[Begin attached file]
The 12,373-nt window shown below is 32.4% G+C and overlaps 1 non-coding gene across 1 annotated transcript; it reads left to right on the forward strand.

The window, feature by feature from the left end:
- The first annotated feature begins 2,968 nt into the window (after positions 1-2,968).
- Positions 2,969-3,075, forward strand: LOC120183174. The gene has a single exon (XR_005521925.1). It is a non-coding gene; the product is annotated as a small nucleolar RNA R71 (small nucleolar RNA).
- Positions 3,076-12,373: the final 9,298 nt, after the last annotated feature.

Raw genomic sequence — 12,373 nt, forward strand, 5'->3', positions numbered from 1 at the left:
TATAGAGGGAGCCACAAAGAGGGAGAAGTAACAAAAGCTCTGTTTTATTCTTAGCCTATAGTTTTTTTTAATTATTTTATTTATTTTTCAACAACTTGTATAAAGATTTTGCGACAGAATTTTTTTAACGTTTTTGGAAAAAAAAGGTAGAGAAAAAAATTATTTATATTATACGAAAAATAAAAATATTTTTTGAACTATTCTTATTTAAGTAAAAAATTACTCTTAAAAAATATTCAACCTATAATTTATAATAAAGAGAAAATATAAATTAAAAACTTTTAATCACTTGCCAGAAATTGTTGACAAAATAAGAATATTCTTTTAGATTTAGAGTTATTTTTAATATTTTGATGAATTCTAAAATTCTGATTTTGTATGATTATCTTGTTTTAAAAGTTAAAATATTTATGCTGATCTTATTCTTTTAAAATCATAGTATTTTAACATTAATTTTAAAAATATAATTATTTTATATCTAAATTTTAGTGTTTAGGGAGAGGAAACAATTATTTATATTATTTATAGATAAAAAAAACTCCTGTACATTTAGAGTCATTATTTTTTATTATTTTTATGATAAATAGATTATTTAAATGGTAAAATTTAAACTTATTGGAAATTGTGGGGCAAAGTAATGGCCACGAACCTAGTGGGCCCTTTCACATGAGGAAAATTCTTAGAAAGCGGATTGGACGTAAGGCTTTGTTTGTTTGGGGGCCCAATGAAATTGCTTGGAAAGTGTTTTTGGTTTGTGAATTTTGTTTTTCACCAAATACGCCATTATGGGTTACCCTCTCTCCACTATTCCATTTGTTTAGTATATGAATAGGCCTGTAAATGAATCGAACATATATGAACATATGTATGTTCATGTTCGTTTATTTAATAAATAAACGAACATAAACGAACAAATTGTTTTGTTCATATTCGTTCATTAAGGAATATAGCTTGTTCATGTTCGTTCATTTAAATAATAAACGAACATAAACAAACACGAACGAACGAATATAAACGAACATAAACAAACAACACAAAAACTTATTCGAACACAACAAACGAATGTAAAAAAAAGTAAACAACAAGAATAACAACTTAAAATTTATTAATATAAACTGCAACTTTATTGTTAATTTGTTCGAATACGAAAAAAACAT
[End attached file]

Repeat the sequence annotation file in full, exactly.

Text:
The 12,373-nt window shown below is 32.4% G+C and overlaps 1 non-coding gene across 1 annotated transcript; it reads left to right on the forward strand.

The window, feature by feature from the left end:
- The first annotated feature begins 2,968 nt into the window (after positions 1-2,968).
- Positions 2,969-3,075, forward strand: LOC120183174. The gene has a single exon (XR_005521925.1). It is a non-coding gene; the product is annotated as a small nucleolar RNA R71 (small nucleolar RNA).
- Positions 3,076-12,373: the final 9,298 nt, after the last annotated feature.

Raw genomic sequence — 12,373 nt, forward strand, 5'->3', positions numbered from 1 at the left:
TATAGAGGGAGCCACAAAGAGGGAGAAGTAACAAAAGCTCTGTTTTATTCTTAGCCTATAGTTTTTTTTAATTATTTTATTTATTTTTCAACAACTTGTATAAAGATTTTGCGACAGAATTTTTTTAACGTTTTTGGAAAAAAAAGGTAGAGAAAAAAATTATTTATATTATACGAAAAATAAAAATATTTTTTGAACTATTCTTATTTAAGTAAAAAATTACTCTTAAAAAATATTCAACCTATAATTTATAATAAAGAGAAAATATAAATTAAAAACTTTTAATCACTTGCCAGAAATTGTTGACAAAATAAGAATATTCTTTTAGATTTAGAGTTATTTTTAATATTTTGATGAATTCTAAAATTCTGATTTTGTATGATTATCTTGTTTTAAAAGTTAAAATATTTATGCTGATCTTATTCTTTTAAAATCATAGTATTTTAACATTAATTTTAAAAATATAATTATTTTATATCTAAATTTTAGTGTTTAGGGAGAGGAAACAATTATTTATATTATTTATAGATAAAAAAAACTCCTGTACATTTAGAGTCATTATTTTTTATTATTTTTATGATAAATAGATTATTTAAATGGTAAAATTTAAACTTATTGGAAATTGTGGGGCAAAGTAATGGCCACGAACCTAGTGGGCCCTTTCACATGAGGAAAATTCTTAGAAAGCGGATTGGACGTAAGGCTTTGTTTGTTTGGGGGCCCAATGAAATTGCTTGGAAAGTGTTTTTGGTTTGTGAATTTTGTTTTTCACCAAATACGCCATTATGGGTTACCCTCTCTCCACTATTCCATTTGTTTAGTATATGAATAGGCCTGTAAATGAATCGAACATATATGAACATATGTATGTTCATGTTCGTTTATTTAATAAATAAACGAACATAAACGAACAAATTGTTTTGTTCATATTCGTTCATTAAGGAATATAGCTTGTTCATGTTCGTTCATTTAAATAATAAACGAACATAAACAAACACGAACGAACGAATATAAACGAACATAAACAAACAACACAAAAACTTATTCGAACACAACAAACGAATGTAAAAAAAAGTAAACAACAAGAATAACAACTTAAAATTTATTAATATAAACTGCAACTTTATTGTTAATTTGTTCGAATACGAAAAAAACAT